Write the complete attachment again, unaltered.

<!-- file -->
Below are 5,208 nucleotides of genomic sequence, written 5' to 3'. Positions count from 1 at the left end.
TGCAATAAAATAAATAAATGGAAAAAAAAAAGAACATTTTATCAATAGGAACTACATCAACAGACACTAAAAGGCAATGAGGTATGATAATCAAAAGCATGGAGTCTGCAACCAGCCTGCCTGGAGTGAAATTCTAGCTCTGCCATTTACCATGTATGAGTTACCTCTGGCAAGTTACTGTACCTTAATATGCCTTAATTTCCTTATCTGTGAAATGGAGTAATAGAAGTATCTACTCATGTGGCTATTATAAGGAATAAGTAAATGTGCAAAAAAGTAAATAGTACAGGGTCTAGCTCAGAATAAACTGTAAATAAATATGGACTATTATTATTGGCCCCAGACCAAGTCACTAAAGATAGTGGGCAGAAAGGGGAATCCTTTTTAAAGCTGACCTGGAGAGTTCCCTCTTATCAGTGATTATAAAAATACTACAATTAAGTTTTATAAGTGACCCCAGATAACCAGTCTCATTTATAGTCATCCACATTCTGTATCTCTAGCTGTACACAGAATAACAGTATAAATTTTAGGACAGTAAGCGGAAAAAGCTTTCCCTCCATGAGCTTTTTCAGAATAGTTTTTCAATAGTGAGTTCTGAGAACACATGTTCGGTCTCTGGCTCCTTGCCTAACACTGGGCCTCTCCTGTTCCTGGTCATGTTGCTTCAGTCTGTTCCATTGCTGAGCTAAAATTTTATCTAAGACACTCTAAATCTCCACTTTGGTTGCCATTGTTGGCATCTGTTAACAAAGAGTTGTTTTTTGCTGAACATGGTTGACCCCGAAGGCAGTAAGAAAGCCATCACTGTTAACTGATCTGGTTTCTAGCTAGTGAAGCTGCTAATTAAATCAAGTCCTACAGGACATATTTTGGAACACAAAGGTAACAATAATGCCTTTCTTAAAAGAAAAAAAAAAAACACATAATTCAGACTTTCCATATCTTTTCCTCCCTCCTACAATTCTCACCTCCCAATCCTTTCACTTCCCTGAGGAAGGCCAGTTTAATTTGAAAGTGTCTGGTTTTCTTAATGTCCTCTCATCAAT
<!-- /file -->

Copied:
Below are 5,208 nucleotides of genomic sequence, written 5' to 3'. Positions count from 1 at the left end.
TGCAATAAAATAAATAAATGGAAAAAAAAAAGAACATTTTATCAATAGGAACTACATCAACAGACACTAAAAGGCAATGAGGTATGATAATCAAAAGCATGGAGTCTGCAACCAGCCTGCCTGGAGTGAAATTCTAGCTCTGCCATTTACCATGTATGAGTTACCTCTGGCAAGTTACTGTACCTTAATATGCCTTAATTTCCTTATCTGTGAAATGGAGTAATAGAAGTATCTACTCATGTGGCTATTATAAGGAATAAGTAAATGTGCAAAAAAGTAAATAGTACAGGGTCTAGCTCAGAATAAACTGTAAATAAATATGGACTATTATTATTGGCCCCAGACCAAGTCACTAAAGATAGTGGGCAGAAAGGGGAATCCTTTTTAAAGCTGACCTGGAGAGTTCCCTCTTATCAGTGATTATAAAAATACTACAATTAAGTTTTATAAGTGACCCCAGATAACCAGTCTCATTTATAGTCATCCACATTCTGTATCTCTAGCTGTACACAGAATAACAGTATAAATTTTAGGACAGTAAGCGGAAAAAGCTTTCCCTCCATGAGCTTTTTCAGAATAGTTTTTCAATAGTGAGTTCTGAGAACACATGTTCGGTCTCTGGCTCCTTGCCTAACACTGGGCCTCTCCTGTTCCTGGTCATGTTGCTTCAGTCTGTTCCATTGCTGAGCTAAAATTTTATCTAAGACACTCTAAATCTCCACTTTGGTTGCCATTGTTGGCATCTGTTAACAAAGAGTTGTTTTTTGCTGAACATGGTTGACCCCGAAGGCAGTAAGAAAGCCATCACTGTTAACTGATCTGGTTTCTAGCTAGTGAAGCTGCTAATTAAATCAAGTCCTACAGGACATATTTTGGAACACAAAGGTAACAATAATGCCTTTCTTAAAAGAAAAAAAAAAAACACATAATTCAGACTTTCCATATCTTTTCCTCCCTCCTACAATTCTCACCTCCCAATCCTTTCACTTCCCTGAGGAAGGCCAGTTTAATTTGAAAGTGTCTGGTTTTCTTAATGTCCTCTCATCAAT